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'Behind Every Great Idea Is a Great Story': Crowdfunding Gets a Boost from TV 'Behind Every Great Idea Is a Great Story': Crowdfunding Gets a Boost from TV

'Behind Every Great Idea Is a Great Story': Crowdfunding Gets a Boost from TV

by Sarah Stankorb
May 2, 2013

 

Most of us have grown accustomed to the notion that a brilliant idea can find early support, eager customers, and start-up funds from online crowdfunding sites. The success stories make it seem easy. But entrepreneurship is still often a gritty process.

Even when supported by crowdfunding—a beautiful, bubbling up of grassroots support around a brilliant idea—new businesses require more to thrive. Brian Meece, CEO of the crowdfunding site RocketHub, explains that those who launch projects on the site share two common needs over and above their initial funding goals: “They always want more awareness and extra funds for their projects.”

Enter Project Startup, a partnership between RocketHub and the cable channel A&E. Project Startup offers the opportunity for seed money and exposure on television, across social media, and through network apps.

For the television network, connecting with entrepreneurs was a natural fit. According to David DeSocio, senior vice president of ad sales, marketing and partnerships at A&E, the network’s shows like Duck Dynasty, Storage Wars and Barter Kings reflect a certain brand of “scrappy entrepreneurialism.”

RocketHub and A&E see a common thread running through it all. “You’ve got a lot of people out there who aren’t interested in spending their days in cubes, entering data, and they’re looking for something new and they have ideas, and they want to get their ideas out there,” explains Libby O’Connell, senior vice president, corporate outreach at A&E. She surmises that tough economic times have gotten many people thinking, “well, if I’m going to be insecure in a corporate setting, why don’t I take a chance and try something new outside of corporate settings. Start my own idea.” 

Through Project Startup, a team from A&E culls through RocketHub’s site to select projects to highlight. At the end of their fundraising cycle, some will receive an undisclosed amount of seed money from A&E—several thousand dollars have been distributed to a few companies thus far. The projects also benefit from exposure across A&E’s media platforms. Certain projects will be invited, along with TV celebrities, to participate in town hall workshops across the country offering educational resources as well as advice and support from business leaders.

According to O’Connell, “Behind every great idea is a great story, and A&E is in the business of great storytelling.”  It’s those stories that could be a neat fit with the network and advertisers. There is also the potential for advertisers to support individual projects, either financially, through the donation of goods and services (think office supplies or cell phones), or funding to produce their story for on-air and online vignettes.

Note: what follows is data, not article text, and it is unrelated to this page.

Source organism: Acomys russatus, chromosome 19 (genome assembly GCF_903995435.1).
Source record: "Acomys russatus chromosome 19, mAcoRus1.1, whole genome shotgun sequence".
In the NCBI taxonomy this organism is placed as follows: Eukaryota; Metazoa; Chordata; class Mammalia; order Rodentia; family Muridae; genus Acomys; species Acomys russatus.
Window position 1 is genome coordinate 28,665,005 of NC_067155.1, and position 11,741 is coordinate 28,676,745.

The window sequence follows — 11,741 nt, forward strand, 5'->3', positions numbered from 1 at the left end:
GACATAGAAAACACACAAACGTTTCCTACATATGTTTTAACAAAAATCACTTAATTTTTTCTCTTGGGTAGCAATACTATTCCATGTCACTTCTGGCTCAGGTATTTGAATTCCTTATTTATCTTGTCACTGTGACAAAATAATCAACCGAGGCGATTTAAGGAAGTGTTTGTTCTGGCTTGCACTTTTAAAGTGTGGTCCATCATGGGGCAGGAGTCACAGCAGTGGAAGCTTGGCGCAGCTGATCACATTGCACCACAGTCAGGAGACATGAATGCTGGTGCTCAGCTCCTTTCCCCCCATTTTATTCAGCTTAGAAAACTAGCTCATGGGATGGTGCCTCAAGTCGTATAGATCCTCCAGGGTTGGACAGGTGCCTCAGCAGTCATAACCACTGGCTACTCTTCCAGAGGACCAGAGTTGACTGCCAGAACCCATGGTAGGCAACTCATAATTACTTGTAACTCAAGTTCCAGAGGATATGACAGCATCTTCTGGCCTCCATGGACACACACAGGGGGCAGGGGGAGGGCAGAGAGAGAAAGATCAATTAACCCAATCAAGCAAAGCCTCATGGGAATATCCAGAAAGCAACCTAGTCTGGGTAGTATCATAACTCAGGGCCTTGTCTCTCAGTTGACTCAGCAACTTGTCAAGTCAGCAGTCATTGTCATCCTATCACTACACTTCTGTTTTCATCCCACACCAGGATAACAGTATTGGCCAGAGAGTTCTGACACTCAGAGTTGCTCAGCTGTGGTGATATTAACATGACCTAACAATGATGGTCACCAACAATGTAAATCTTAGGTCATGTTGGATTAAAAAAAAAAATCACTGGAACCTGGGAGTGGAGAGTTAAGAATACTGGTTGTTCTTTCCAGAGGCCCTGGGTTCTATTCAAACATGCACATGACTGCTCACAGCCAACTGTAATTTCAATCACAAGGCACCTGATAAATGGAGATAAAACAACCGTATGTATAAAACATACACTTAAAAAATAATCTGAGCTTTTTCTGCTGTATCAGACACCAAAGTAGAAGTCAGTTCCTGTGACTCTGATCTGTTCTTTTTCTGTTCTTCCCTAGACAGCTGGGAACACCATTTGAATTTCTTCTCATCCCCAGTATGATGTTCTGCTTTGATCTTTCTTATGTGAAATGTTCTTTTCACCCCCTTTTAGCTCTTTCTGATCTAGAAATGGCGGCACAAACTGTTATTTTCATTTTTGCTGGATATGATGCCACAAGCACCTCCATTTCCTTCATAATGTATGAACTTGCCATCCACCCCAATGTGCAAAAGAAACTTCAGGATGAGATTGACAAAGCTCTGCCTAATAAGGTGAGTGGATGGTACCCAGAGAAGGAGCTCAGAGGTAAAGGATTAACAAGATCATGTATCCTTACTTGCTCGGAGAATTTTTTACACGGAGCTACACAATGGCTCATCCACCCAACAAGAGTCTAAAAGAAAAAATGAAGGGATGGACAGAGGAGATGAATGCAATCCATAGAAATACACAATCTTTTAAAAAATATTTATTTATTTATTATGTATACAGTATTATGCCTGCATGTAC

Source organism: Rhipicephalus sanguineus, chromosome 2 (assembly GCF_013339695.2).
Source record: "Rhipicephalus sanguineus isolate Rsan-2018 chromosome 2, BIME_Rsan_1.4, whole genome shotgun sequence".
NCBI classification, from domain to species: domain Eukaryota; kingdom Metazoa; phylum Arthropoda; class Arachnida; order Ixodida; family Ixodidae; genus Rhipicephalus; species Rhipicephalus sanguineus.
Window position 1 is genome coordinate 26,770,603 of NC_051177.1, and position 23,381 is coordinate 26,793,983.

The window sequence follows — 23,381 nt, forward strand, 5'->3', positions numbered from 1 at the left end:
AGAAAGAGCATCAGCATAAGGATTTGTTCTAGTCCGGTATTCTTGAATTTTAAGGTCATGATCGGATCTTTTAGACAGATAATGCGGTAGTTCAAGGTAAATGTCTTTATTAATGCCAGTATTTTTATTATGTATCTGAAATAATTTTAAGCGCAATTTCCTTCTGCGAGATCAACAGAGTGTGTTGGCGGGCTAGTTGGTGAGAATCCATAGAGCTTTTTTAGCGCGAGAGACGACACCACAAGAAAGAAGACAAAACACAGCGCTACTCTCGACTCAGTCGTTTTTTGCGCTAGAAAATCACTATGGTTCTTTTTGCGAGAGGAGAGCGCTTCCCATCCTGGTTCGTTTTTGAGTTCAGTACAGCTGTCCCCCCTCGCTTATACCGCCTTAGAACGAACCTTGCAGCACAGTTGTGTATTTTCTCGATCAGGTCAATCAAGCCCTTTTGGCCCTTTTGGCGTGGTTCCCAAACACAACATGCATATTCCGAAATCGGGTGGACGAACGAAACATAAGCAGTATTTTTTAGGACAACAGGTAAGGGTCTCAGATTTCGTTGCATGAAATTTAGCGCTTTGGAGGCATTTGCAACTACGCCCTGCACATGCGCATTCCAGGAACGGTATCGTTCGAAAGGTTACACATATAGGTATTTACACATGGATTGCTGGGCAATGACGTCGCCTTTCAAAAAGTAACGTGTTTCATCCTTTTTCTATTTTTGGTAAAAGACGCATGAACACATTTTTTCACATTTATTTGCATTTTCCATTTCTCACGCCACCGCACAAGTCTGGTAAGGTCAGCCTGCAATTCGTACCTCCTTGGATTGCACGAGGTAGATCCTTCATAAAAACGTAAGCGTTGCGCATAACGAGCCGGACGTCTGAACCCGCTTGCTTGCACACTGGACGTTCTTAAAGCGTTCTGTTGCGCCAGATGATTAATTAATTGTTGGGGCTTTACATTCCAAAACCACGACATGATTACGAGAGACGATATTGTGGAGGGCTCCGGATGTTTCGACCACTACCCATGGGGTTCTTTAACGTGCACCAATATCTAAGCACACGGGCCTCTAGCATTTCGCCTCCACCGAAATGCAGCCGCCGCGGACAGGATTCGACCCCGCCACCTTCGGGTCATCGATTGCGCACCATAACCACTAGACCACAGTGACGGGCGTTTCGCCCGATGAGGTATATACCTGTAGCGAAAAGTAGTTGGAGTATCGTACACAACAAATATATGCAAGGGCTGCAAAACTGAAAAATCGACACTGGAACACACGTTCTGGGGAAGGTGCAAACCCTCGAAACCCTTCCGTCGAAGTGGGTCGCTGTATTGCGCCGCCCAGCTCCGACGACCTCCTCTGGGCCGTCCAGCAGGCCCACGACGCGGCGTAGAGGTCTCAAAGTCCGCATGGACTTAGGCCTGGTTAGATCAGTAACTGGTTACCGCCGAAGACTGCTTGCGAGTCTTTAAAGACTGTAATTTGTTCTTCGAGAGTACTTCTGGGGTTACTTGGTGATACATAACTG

Crowdfunding veterans may be uneasy about a community-driven process moving, even in part, from the traditional open space of the internet to a more corporate, television environment. But Sean Wise, crowdsourcing expert and professor of entrepreneurship and strategy at Ryerson University, explains that “crowdsourcing and television have a long history.” He points to America’s Funniest Home Videos which crowdsourced content from viewers. American Idols are selected by the crowd. More recently, Big Brother, CNN News and Ellen have all leveraged the power of the crowd.

According to Meece at RocketHub, A&E, itself a major brand, is coming into the community and adding value for those there. Though Project Startup is still quite new, RocketHub projects are already seeing a 20 percent increase in traffic on the site and RocketHub is getting triple the amount of inquiries from project leaders looking to raise funds on the platform. To start, A&E is looking to RocketHub’s expertise for guidance for which companies to get behind.

Andy Krafsur is CEO of the footwear company Spira, one of Project Startup's spotlighted companies. “I’m a 10-year startup,” says Krafsur. “It has been so hard. You know, we have given up everything to make this work.” Spira’s project launched on RocketHub last July as the Project Startup partnership happened to be solidifying. It was a fortuitous time to catch the eye of A&E. In the end, Spira surpassed its fundraising goal, raising $42,000. He has been highlighted on A&E’s website and recently appeared in an on-air spot during a commercial break during Duck Dynasty.

Looking back over the decade of work he put into developing his shoe line—which relies upon a tunable, wave spring technology—the difference for his company is clear. “I mean, I can see the finish line finally," he says. "And it’s all because of this, of these wonderful people who have taken us under their wing and are helping us tell our story.” It’s a story that like for most small companies, went unnoticed and unheard for far too long. “This is like a giant megaphone.”

Image via (cc) flickr user Retro Mama69

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